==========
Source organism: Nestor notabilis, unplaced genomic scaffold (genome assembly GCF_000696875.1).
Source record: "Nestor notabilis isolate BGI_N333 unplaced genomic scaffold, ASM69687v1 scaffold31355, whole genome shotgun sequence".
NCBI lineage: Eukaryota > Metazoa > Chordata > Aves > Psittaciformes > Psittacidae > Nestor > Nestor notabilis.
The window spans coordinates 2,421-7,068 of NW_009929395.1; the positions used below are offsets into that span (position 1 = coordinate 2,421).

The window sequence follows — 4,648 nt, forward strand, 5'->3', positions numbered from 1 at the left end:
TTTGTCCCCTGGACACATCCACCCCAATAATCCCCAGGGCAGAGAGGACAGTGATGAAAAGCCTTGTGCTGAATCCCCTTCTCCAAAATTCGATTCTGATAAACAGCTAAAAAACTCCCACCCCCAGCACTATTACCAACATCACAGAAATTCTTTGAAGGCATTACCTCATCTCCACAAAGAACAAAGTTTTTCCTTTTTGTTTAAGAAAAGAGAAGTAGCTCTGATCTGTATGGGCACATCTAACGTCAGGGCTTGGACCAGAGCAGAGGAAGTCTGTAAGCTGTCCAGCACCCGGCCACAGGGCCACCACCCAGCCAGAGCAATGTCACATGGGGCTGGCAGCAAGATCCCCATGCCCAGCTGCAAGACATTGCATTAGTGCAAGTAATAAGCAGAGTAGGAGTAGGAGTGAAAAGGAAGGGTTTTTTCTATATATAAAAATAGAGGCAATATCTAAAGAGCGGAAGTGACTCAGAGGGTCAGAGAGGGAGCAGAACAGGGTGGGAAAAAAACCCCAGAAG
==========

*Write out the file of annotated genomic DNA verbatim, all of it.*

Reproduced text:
Source organism: Nestor notabilis, unplaced genomic scaffold (genome assembly GCF_000696875.1).
Source record: "Nestor notabilis isolate BGI_N333 unplaced genomic scaffold, ASM69687v1 scaffold31355, whole genome shotgun sequence".
NCBI lineage: Eukaryota > Metazoa > Chordata > Aves > Psittaciformes > Psittacidae > Nestor > Nestor notabilis.
The window spans coordinates 2,421-7,068 of NW_009929395.1; the positions used below are offsets into that span (position 1 = coordinate 2,421).

The window sequence follows — 4,648 nt, forward strand, 5'->3', positions numbered from 1 at the left end:
TTTGTCCCCTGGACACATCCACCCCAATAATCCCCAGGGCAGAGAGGACAGTGATGAAAAGCCTTGTGCTGAATCCCCTTCTCCAAAATTCGATTCTGATAAACAGCTAAAAAACTCCCACCCCCAGCACTATTACCAACATCACAGAAATTCTTTGAAGGCATTACCTCATCTCCACAAAGAACAAAGTTTTTCCTTTTTGTTTAAGAAAAGAGAAGTAGCTCTGATCTGTATGGGCACATCTAACGTCAGGGCTTGGACCAGAGCAGAGGAAGTCTGTAAGCTGTCCAGCACCCGGCCACAGGGCCACCACCCAGCCAGAGCAATGTCACATGGGGCTGGCAGCAAGATCCCCATGCCCAGCTGCAAGACATTGCATTAGTGCAAGTAATAAGCAGAGTAGGAGTAGGAGTGAAAAGGAAGGGTTTTTTCTATATATAAAAATAGAGGCAATATCTAAAGAGCGGAAGTGACTCAGAGGGTCAGAGAGGGAGCAGAACAGGGTGGGAAAAAAACCCCAGAAG